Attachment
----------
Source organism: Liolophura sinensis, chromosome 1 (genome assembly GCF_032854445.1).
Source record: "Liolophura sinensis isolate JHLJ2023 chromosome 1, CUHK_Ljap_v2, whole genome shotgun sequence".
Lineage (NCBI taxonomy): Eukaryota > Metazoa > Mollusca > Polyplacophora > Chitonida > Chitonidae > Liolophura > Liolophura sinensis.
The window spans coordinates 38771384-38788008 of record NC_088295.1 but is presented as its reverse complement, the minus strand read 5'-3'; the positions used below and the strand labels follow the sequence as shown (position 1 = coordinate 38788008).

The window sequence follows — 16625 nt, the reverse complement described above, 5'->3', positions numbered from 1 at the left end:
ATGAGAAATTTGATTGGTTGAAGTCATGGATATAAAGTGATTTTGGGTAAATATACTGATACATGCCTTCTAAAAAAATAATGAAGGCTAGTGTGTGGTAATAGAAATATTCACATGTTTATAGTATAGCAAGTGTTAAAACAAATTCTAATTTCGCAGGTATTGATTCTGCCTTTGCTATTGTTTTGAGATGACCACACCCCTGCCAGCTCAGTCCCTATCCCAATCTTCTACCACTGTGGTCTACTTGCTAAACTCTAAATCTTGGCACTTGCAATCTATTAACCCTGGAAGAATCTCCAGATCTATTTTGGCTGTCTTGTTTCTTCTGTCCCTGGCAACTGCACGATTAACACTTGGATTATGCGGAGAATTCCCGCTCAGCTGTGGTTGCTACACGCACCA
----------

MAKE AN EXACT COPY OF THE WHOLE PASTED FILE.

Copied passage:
Source organism: Liolophura sinensis, chromosome 1 (genome assembly GCF_032854445.1).
Source record: "Liolophura sinensis isolate JHLJ2023 chromosome 1, CUHK_Ljap_v2, whole genome shotgun sequence".
Lineage (NCBI taxonomy): Eukaryota > Metazoa > Mollusca > Polyplacophora > Chitonida > Chitonidae > Liolophura > Liolophura sinensis.
The window spans coordinates 38771384-38788008 of record NC_088295.1 but is presented as its reverse complement, the minus strand read 5'-3'; the positions used below and the strand labels follow the sequence as shown (position 1 = coordinate 38788008).

The window sequence follows — 16625 nt, the reverse complement described above, 5'->3', positions numbered from 1 at the left end:
ATGAGAAATTTGATTGGTTGAAGTCATGGATATAAAGTGATTTTGGGTAAATATACTGATACATGCCTTCTAAAAAAATAATGAAGGCTAGTGTGTGGTAATAGAAATATTCACATGTTTATAGTATAGCAAGTGTTAAAACAAATTCTAATTTCGCAGGTATTGATTCTGCCTTTGCTATTGTTTTGAGATGACCACACCCCTGCCAGCTCAGTCCCTATCCCAATCTTCTACCACTGTGGTCTACTTGCTAAACTCTAAATCTTGGCACTTGCAATCTATTAACCCTGGAAGAATCTCCAGATCTATTTTGGCTGTCTTGTTTCTTCTGTCCCTGGCAACTGCACGATTAACACTTGGATTATGCGGAGAATTCCCGCTCAGCTGTGGTTGCTACACGCACCA